He left it on my desk, right before he walked out the door for school. A large, 11 x 17 creation with the four letters of his name carved in red and black marker. His way of saying, “I’m here. Don’t forget about me.”
It’s been well over a year since he joined our family. Within a month of his arrival, we nicknamed him “Radar.” Because from the moment he wakes up until his head hits the pillow at night, he’s pinging the world with constant reminders that he exists.
Some days he does this by following me from room to room, afraid to let me leave his sight. Other days he says “I love you” a hundred times, ping after ping from a 5-year-old desperate for a hundred “I love you’s” in return.
Other days his radar pings aren’t so sweet, like the time he punched the kid on the playground and shoved his sister off the sidewalk. Or the stranger he wrapped himself around because he needed a hug. Or the many days when the sound of his tantrums fills our home. When his need grows desperate, his pings turn into screams and tears.
It’s been a struggle for me, his never-assuaged neediness. I understand the hurt behind it, the attachment wounds that fuel his fear and insecurity. But the depth of his void also overwhelms me. I’m entirely unable to fill it. He is a black hole that swallows up all of the love and reassurance I offer. I pour and I pour, but still he comes up empty, starving for more.
Even so, I say a hundred “I love you’s,” and pray, pray, pray the God who sees his presence in this world will somehow help him heal.
Today, as I look as his name on my desk in kindergarten script, I realize how very much like all of us he is. We, too, have fearsome black holes in need of filling. We, too, ping the world with our presence, asking for reassurance that we matter.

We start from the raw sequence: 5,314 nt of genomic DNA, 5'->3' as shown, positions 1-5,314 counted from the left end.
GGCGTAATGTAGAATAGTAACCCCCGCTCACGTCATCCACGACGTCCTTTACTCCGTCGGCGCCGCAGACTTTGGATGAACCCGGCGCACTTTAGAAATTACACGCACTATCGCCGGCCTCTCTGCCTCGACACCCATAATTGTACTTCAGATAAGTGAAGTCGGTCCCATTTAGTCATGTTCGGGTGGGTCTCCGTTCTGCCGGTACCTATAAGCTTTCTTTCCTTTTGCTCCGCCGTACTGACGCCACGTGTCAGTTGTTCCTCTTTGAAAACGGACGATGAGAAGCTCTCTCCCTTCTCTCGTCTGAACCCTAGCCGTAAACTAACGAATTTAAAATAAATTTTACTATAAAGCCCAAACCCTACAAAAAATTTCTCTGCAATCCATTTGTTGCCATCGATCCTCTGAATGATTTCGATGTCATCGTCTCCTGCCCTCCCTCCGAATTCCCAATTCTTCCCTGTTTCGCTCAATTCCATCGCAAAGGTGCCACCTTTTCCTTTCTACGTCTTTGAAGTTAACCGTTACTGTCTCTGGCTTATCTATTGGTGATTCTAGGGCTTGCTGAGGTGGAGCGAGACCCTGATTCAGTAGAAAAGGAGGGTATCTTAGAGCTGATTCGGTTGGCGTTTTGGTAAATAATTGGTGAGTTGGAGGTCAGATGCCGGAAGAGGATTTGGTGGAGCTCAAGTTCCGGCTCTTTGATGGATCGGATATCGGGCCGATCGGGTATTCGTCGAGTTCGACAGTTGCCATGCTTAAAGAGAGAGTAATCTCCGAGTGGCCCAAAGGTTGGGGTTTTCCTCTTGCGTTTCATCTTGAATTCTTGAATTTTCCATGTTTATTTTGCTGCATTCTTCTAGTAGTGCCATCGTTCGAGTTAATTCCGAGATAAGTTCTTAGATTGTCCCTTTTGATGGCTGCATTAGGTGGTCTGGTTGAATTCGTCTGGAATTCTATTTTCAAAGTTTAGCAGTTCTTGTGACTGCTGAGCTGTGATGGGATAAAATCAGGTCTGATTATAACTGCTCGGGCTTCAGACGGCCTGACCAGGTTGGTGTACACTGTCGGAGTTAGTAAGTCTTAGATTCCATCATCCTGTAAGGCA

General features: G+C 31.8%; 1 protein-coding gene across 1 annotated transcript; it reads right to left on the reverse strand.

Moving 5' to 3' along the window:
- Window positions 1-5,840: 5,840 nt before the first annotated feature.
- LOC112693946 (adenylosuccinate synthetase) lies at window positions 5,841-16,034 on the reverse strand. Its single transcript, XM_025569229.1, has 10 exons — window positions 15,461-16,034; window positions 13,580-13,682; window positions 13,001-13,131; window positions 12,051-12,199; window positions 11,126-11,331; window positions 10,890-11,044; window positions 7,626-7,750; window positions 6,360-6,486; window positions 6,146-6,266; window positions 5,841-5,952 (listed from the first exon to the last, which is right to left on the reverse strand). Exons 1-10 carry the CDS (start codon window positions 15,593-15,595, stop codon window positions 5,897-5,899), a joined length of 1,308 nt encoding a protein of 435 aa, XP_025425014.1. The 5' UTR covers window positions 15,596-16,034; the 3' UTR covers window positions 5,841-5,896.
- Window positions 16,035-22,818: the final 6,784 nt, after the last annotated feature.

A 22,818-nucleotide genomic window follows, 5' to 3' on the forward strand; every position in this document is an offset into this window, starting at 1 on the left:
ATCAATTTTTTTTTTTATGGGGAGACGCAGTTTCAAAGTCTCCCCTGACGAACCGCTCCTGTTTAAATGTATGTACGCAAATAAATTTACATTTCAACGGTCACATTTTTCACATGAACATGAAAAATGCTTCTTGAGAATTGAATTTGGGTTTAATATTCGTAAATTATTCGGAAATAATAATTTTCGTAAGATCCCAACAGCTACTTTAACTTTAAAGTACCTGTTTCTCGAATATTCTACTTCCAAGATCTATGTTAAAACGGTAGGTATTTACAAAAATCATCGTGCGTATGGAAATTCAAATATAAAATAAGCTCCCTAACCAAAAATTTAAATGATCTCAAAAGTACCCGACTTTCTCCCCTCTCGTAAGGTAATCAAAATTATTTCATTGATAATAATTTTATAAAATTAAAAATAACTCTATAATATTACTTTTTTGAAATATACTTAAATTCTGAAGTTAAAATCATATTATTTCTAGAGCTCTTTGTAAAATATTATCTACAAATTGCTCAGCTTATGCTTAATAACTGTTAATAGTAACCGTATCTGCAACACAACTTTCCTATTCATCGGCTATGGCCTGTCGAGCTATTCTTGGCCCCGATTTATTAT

Some days it looks like too many hours on Facebook or a nagging negative attitude. But sometimes our radar pings aren’t so pretty. Hiding a deep hole, we scream and pout and throw tantrums of adult-sized portions. We complain, criticize, accuse, overreact, blame, gossip and throw ourselves at near strangers asking them to follow us, friend us, and value our life’s work. Behind the meltdown, our need is the same:
To feel safe. Loved. Heard.
But a thousand radar pings aren’t going to fill our void. It might afford us a few quick affirmations or momentary sympathies. But our black hole of need will eventually swallow up even the best attempts to make us feel loved. And, before long, the world wearies of pouring into someone who never seems to fill.
To know we matter comes from within, not without. It’s not an external filling, but an internal confidence. My value, your value isn’t subject to a public vote. It’s not based on that painful criticism you received or the long history of mistakes you’ve made.
It’s not based on anything you do, but the fact that you are.
“I have engraved you on the palm of my hand,” God says. He tattoos your existence in this world—your name—on his very self. No need to remind him of your presence. No fear He’ll ever forget.
This is the solid mooring for all the other fillings. When we know our worth and secure our lives on that truth, a hundred offered “I love you’s” don’t disappear into the dark abyss. They simply add to what the One who made us already said is true. And—finally, against all odds—we find ourselves full.
Someday my little boy will get this. Someday he’ll understand that all the wounds of the world can not wipe away the four letters of his name inscribed on a Father’s hand.
Until then, I’ll whisper a hundred “I love you’s.” And make sure he knows about the One who means those sweet words the very most of all.
Do you ever find yourself pinging the world for reassurance? How do you recapture a sense of security and confidence?